At one point, they told me they decided to sell their house in town to move to the country. The story goes that they changed their minds when they realized how far they would be from the Shack. Were they serious? I have no idea, but it made me realize how big a part we have played in one another’s lives, and what the comfort of our table has meant to them.

That was never more obvious than when Anne’s father was sick. The Jeffreys came to the restaurant after each time they went to see her dad, and the post-dinner kitchen visit seemed more serious those nights. She would walk in with tears in her eyes, telling us she loved us and thanking us. He died at the end of February, and the Jeffreys had dinner with us after his service, just a couple weeks before we had to close.

Tears came to my eyes, too, when these people who have always been there for me thanked me for being there for them.

When you run a restaurant in a small town, your customers, friends and suppliers can end up all being the same people. Linda and Clay Trainum own Autumn Olive Farms about 15 miles east of the restaurant and run it with their three sons. Every Wednesday, one of them, usually Clay or their son Tyler, shows up at the kitchen door after putting our weekly supply in the walk-in. They come in, and we catch up about what’s going on at the restaurant and what’s going on at the farm. Sometimes they’ve been working all day, it’s late, and they’ll ask if any seats are open in the dining room. We find a way to feed them. Oftentimes, my wife, Leslie, and our kids are eating, and they’ll share their table.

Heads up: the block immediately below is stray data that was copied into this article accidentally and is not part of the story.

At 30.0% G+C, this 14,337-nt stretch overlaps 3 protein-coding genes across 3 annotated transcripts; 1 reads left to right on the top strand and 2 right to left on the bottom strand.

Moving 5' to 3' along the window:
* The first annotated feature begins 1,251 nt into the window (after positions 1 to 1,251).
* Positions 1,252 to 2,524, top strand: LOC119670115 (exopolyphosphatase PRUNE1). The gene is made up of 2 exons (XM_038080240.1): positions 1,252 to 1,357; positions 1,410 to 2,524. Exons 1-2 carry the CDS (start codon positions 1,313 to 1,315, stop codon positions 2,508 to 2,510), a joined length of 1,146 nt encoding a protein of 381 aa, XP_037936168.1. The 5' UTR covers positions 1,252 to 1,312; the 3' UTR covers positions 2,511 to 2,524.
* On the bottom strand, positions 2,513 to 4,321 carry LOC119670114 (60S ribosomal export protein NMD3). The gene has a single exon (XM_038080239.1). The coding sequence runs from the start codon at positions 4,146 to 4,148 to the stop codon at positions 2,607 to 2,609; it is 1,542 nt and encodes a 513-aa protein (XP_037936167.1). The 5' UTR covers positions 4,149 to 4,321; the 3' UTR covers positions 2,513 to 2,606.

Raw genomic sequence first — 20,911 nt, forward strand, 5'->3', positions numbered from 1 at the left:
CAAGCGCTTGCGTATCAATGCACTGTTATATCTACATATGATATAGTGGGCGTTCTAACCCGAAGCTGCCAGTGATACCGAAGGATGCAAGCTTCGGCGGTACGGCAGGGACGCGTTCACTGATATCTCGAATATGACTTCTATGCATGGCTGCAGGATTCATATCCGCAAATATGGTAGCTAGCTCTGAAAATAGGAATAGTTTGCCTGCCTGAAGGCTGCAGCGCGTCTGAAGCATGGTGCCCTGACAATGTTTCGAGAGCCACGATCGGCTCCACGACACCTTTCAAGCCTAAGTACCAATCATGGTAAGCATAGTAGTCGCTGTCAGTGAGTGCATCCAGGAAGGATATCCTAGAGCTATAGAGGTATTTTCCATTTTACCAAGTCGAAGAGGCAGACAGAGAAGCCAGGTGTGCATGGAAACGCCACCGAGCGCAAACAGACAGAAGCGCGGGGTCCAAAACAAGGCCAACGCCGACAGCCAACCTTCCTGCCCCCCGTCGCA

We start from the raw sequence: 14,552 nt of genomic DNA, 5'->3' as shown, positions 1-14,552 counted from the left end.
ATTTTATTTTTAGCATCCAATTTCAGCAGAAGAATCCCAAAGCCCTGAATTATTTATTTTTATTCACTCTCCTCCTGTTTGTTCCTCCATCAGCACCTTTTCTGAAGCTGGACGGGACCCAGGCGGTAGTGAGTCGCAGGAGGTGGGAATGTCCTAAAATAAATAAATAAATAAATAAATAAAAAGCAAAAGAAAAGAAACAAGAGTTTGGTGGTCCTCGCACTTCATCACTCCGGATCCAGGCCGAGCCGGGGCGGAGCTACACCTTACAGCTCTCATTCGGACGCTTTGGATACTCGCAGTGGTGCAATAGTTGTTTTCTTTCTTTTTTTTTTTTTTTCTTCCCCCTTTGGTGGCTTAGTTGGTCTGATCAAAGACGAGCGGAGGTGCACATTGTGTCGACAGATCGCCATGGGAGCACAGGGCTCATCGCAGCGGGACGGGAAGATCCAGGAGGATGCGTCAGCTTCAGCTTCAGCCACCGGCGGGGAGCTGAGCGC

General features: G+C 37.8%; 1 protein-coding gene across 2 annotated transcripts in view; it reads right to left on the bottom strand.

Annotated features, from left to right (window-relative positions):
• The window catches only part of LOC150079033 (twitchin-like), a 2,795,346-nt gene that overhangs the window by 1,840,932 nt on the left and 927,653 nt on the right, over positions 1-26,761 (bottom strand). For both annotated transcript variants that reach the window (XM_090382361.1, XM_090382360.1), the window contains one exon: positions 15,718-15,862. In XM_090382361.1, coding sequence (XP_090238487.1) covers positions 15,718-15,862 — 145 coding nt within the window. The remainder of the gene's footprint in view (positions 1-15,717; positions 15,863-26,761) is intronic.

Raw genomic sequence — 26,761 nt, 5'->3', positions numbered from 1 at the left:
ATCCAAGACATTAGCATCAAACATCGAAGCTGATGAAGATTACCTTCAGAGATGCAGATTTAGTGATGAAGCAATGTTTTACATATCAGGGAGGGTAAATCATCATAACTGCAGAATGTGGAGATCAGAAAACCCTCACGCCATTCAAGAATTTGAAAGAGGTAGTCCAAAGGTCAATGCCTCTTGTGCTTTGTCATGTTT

When I turned 40, the Trainums smoked a pig for my birthday party. It was a great day, and I was glad to return the favor in the early days of the pandemic.

Most of Autumn Olive’s business is with restaurants. So when everything shut down overnight, they were in as much trouble as I was. We didn’t have a plan, so we had them bring their smoker to the Shack and smoke two 120-pound pigs. We made side dishes and packed them for curbside pickup, with all the money going to the farm.

We sold out in 15 minutes.

The list goes on. Charlotte Allen, who has a dry sense of humor and an infectious laugh that would fill our dining room, found us at Staunton Grocery because her son was dating one of our waitresses. She wasn’t laughing, though, the night we didn’t have chocolate ice cream on the menu. She decided to skip dessert. Then my sous-chef, Zach Weiss, found some dark chocolate whey caramel ice cream in the freezer and took her a scoop. Charlotte was in disbelief, and Zach got a hug that made him blush.